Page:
By Michael E. Miller
By Ryan Yousefi
By Kyle Munzenrieder
By Sabrina Rodriguez
By Michael E. Miller
By Carlos Suarez De Jesus
By Luther Campbell
By Kyle Munzenrieder
A lot of hotshot criminal defense attorneys have come out of the Eleventh Judicial Circuit Public Defender's Office over the years. Guys like Roy Black and H.T. Smith learned their trade serving the poor before moving on to South Florida's rich and notorious. As with most chronically strained public defender's offices, the idea seems to be to turn young lawyers loose in the court system and then move them up or out in a few years as they mature and their time becomes more expensive. If well-guided, this crucible of training can produce excellent trial lawyers.
But if there is not adequate guidance, and no consistent system of rewards and penalties to ensure quality representation, overwhelmed attorneys can easily flounder. They become frustrated and are faced with one of three unpalatable options: keep slugging it out in the courts anyway; go into private practice; or stop trying so hard. In each case, poor defendants suffer.
This is the state of affairs that has slowly evolved under Bennett Brummer, Miami-Dade County's elected public defender for the past 28 years -- at least according to a small group of Brummer's assistant public defenders. This group has chosen a fourth option: They've decided to support an effort to defeat their boss at the polls this November.
They are backing 33-year-old Gabriel Martin, who resigned as an assistant public defender last November to run against Brummer. "Lawyers really start getting good at about three years, but we're losing them at two," Martin charges. "There's no accountability. There's no correlation between quality and salaries. Laziness is rampant. We realized we had a choice -- we could either get out of being public defenders in Miami or quit and run someone for the office. Demographically, I was the best choice."
Martin is a Republican challenging the longest-serving Democrat in town, but believes that he can win because he's a Cuban American with a good reputation as a lawyer and has the support of some of the best young assistant public defenders in the office, several of whom are African Americans. The half-dozen attorneys who spoke to New Times (most had been in the office three to five years, with salaries in the midforties) all expressed a deep dissatisfaction. "You see people who go to prison for things they shouldn't go to prison for and it seems like nobody above you cares," laments assistant PD Dave Pettus. "There are [lawyers] not getting the job done and nothing happens to them. People got tired of that."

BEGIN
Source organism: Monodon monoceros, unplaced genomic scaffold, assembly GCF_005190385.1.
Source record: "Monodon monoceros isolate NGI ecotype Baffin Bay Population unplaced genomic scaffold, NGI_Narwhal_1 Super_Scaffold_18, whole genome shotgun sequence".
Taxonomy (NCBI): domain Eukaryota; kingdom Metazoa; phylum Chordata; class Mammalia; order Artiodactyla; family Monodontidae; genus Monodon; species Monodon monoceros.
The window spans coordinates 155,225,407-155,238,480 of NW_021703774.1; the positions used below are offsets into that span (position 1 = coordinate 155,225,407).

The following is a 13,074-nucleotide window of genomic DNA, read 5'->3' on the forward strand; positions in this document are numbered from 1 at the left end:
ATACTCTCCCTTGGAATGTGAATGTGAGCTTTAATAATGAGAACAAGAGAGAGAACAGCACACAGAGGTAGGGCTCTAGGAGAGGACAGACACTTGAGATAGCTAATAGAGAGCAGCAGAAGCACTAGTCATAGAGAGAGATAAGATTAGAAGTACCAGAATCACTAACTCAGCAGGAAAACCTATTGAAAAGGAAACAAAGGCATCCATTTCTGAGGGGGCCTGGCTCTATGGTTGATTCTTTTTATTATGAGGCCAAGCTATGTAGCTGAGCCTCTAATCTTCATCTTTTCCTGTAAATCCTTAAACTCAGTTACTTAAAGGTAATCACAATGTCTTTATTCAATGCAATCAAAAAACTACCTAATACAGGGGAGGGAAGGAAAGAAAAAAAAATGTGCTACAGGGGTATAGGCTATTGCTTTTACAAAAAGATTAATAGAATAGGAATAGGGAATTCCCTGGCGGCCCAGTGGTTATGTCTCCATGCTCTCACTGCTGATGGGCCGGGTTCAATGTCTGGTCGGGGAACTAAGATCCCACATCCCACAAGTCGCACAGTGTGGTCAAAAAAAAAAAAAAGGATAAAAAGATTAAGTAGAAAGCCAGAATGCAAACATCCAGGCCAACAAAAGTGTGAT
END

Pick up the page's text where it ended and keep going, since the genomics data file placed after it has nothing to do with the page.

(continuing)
Brummer, who is 62 years old, has faced a challenge only once, in 1996, from former Miami federal prosecutor William Norris. Brummer trounced the Republican handily, though Norris's criticisms were similar to those being leveled today -- that the public defender's office has become too top-heavy and bureaucratic. Junior attorneys are handling the majority of the caseloads while senior attorneys are making the most money.
"There are eight to ten lawyers at the top who don't handle cases. It's the biggest joke," complains Christian Dunham, who resigned last month to go into private practice. "They come in for an hour and they leave. The people at the bottom are working all the hours. They don't retain the good-quality attorneys, the ones who are hungry and want to fight for their clients. Too many of the lawyers who stay are the lazy ones who like that good, easy government job."
Adds candidate Martin: "The training of new lawyers has basically stopped. Especially in felony, it's trial by fire. You have a lawyer maybe eighteen months out of law school trying cases that are essentially life cases."
Brummer counters that the office has an "extensive, detailed training program," of which he is quite proud. As for the other allegations, he says there's no basis to them. "They have a very poor understanding of the limitations this office operates under," he asserts, referring to his critics. "There's a tremendous workload of 90,000 cases a year with 200 attorneys. People in this office are underpaid across the board."
But the critics are not just a group of chronic gripers whining about their boss. Attorneys outside the public defender's office have similar complaints. Jay L. Levine, a criminal defense attorney who worked under Brummer in the late Seventies but is now supporting Martin, says he's noticed a general decline in the quality of representation from public defenders. "I'm not seeing an appropriate level of advocacy in the courts," he maintains. "It looks to me like indifference. There's a core of public defenders who are good zealous advocates, but I was seeing a general apathy."
From the moment Martin decided to challenge Brummer, however, the public defender's office has been anything but apathetic, according to several complaints filed with the Florida Elections Commission, the state ethics commission, and the Miami-Dade State Attorney's Office.